MoMA PS 1 VW Dome 1 at PS 1 in Queens, photo elk studios

Why New York Museums love German Cars

Issue no5
Oct / Nov 2017
REMIX
MoMA PS 1 VW Dome 1 at PS 1 in Queens, photo elk studios

Earlier this week Patti Smith performed during the opening of MoMA PS1 VW Dome 2 at Rockaways beach in New York. It is the second stage of a creative partnership that started in 2011. In the same year BMW joined forces with the Guggenheim Museum to create the BMW Guggenheim Lab. Why are these museums and car brands supporting each other in temporary pavilions?

When budget cuts hit the Dutch art world, sinking art institutions were rather optimistically encouraged by the government to tap into alternative funding networks. This effectively meant asking money from companies willing to play the role of benevolent patron of the arts. And indeed, the only art-related vacancies still occurring every once in a while are in ‘Development ‘, a fancy word for fundraising. While this strategy might have worked for giants like the Rijksmuseum, which was one of the few institutions not to lose its government funding, this is not so easy for smaller initiatives that are, ironically, more prone to be the victim of the crisis.

But there might be hope.

The trendiness of public-private partnerships in the art world is conveniently complemented by another trend identified in a report ‘Trendwatch 2013’ by the American Alliance of Museums: philanthropy. Their introductory statement reads: ‘Time was when civic amenities such as museums, the opera, orchestras and nonprofit theaters attracted charitable gifts because ... well, because. Because “culture” is a social good and giving made you feel good. (…)This stability may be at an end, so museums need to act now to engage philanthropists who are bringing new motivations and expectations to their support.’ (AAM 2013)

This is exactly what MoMA PS1 director Klaus Biesenbach opts for with the new ‘VW Dome 2’. After the built of the Volkswagen-sponsored MoMA PS1 Performance Dome, this second version provides space for community building in Sandy-struck Rockaways beach. The Museum of Modern Art, MoMA PS1, and Volkswagen began a two-year partnership in 2011 which is part of VW’s “Think Blue" philanthropic initiative.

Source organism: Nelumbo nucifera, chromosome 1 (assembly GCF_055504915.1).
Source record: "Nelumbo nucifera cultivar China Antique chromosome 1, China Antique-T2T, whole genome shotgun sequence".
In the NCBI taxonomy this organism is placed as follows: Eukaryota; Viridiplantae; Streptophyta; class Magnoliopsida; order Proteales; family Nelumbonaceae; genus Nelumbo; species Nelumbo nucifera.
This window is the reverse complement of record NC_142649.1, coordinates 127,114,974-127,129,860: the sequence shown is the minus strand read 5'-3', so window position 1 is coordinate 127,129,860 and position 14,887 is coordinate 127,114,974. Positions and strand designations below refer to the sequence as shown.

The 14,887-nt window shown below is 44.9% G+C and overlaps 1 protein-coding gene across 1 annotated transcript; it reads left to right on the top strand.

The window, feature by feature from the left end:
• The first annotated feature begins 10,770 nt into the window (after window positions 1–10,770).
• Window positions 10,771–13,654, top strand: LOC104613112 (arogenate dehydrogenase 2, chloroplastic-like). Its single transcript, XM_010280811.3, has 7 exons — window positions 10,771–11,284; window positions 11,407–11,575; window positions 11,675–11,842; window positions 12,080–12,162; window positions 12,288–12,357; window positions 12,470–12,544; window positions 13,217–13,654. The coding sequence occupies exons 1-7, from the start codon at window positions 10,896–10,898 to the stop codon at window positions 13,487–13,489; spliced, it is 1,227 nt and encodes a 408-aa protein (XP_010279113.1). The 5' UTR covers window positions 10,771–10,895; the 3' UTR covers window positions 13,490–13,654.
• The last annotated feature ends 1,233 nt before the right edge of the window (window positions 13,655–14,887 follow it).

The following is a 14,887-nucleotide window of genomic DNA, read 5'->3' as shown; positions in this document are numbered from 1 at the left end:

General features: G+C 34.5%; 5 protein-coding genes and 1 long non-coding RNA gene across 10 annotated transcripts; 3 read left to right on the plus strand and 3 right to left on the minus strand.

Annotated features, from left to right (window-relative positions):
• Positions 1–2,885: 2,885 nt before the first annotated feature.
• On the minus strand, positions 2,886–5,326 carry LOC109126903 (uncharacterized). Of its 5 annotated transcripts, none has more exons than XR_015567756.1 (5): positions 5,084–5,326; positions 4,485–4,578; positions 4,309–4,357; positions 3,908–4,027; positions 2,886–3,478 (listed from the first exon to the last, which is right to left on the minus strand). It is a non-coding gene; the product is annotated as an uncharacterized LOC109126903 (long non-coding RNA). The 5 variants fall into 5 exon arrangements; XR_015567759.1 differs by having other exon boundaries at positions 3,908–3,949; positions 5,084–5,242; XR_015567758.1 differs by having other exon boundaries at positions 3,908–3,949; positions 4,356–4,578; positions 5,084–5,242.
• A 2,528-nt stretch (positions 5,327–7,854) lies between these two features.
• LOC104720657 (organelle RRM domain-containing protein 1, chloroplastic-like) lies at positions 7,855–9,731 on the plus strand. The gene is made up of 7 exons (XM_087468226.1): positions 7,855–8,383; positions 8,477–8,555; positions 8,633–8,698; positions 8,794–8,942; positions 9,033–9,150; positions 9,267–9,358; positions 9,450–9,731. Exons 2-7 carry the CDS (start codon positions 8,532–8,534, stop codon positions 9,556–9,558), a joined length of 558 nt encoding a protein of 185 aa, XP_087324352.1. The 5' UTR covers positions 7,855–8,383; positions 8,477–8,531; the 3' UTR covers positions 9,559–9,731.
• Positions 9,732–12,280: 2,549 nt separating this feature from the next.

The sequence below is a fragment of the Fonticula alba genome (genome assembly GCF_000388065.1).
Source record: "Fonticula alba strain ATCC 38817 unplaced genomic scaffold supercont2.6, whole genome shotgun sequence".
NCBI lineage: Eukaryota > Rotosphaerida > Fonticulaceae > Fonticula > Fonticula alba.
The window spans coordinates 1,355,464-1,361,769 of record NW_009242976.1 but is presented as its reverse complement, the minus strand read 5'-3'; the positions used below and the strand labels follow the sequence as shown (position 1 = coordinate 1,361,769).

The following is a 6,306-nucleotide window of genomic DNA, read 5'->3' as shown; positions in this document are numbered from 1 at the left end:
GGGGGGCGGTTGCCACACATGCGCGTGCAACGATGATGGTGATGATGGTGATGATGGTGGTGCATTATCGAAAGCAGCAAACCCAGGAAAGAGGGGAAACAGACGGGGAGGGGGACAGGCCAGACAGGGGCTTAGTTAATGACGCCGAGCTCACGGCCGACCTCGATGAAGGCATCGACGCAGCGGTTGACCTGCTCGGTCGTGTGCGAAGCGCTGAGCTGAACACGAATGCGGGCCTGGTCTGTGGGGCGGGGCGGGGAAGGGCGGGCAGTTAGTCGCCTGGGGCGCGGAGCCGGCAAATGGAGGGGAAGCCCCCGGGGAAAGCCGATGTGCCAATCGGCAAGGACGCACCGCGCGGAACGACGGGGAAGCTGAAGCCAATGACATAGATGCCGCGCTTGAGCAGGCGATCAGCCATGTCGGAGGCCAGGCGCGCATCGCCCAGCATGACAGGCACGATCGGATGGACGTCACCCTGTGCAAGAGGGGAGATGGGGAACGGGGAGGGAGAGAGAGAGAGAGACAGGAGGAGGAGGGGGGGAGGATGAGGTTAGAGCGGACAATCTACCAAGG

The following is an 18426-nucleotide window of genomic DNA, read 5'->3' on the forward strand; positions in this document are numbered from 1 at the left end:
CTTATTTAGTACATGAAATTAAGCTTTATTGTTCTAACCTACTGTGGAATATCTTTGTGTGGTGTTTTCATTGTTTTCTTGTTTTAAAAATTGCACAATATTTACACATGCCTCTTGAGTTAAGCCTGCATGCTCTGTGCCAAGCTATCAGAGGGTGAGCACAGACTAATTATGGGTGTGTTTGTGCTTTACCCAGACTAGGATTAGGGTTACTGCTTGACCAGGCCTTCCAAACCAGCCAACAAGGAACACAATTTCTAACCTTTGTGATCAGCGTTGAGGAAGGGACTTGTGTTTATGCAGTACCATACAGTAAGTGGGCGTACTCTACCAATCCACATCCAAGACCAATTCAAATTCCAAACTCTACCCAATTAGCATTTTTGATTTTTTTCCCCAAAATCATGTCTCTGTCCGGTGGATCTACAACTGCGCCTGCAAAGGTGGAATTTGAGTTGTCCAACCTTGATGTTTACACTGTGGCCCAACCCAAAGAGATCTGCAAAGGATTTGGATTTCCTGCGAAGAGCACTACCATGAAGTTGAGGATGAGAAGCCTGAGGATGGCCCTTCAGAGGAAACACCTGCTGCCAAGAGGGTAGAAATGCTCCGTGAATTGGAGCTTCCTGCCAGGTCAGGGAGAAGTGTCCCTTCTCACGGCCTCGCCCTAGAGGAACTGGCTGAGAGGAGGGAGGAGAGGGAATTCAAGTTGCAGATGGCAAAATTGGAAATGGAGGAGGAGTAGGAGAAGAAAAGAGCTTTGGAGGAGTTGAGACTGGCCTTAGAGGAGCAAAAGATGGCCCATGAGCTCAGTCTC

$140,000 was raised by VW and PS1 at a benefit party during Art Basel in Miami and an additional donation doubled the amount. The Dome among others facilitates film screenings of the Tribeca Film Festival and Rooftop Films, historical bike tours, ‘gardening after Sandy’ classes, art workshops and a potluck dinner organized by the Rockaway Rescue Alliance, founders of the Shore Soup project providing free meals in the aftermath of Hurricane Sandy.

Though VW seems a rather random partner in this construction, the partnership seems less coincidental when considering a similar initiative launched that year: the BMW Guggenheim Lab. The lab, designed by the Tokyo-based architecture firm Atelier Bow-Wow, was launched in New York and subsequently travelled to Berlin and Mumbai. ‘Part urban think tank, part community center and public gathering space’, the BMW Guggenheim Lab takes the philanthropic turn (far) beyond the art museum. Yet the sudden artistic philanthropy on the part of the motor industry was not welcomed by all.

BMW Guggenheim Lab staged in New York in 2011

The launch of BMW Guggenheim Lab in Berlin in June 2012 was accompanied by violent threats from leftist activists fearing the gentrification of Kreuzberg, the area where the Lab was to be situated. This makes the Lab a rather odd-one-out amongst previously violated or threatened multinationals like McDonalds and Subway. The lab was eventually relocated in Prenzlauer Berg.

The local opposition to what seems to be an asset to the neighborhood is especially ironic since the current theme of the BMW Guggenheim Lab is Confronting Comfort, aiming to explore ‘notions of individual and collective comfort’ in the local living environment. Even more ironic is the fact that the interactive logo, which spells the letters ‘LAB’ with words from online public answers to the question what constitutes a comfortable living environment, is purged with entries like ‘fewer cars, more bikes’ and other environmental concerns.

Apart from some obvious paradoxes between the big bad multinational and the local artistic and environmental community, a lot remains to be said for the initiation of private-funded art initiatives at a time of crisis. The AAM report advises the museum to stick to local, visible and measurable initiatives to lure private-funding. Yet where do potlucks and bike tours end, and does art begin? It remains to be seen whether the private-philanthropy construction will guarantee the independence of art institutions, and whether it will be viable on the long-term, outside of the US, and for more modestly-sized agents than MoMA, Guggenheim, VW or BMW.


Hinde Haest is intern at Metropolis M

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Metropolis M Magazine for contemporary art No 5 — 2017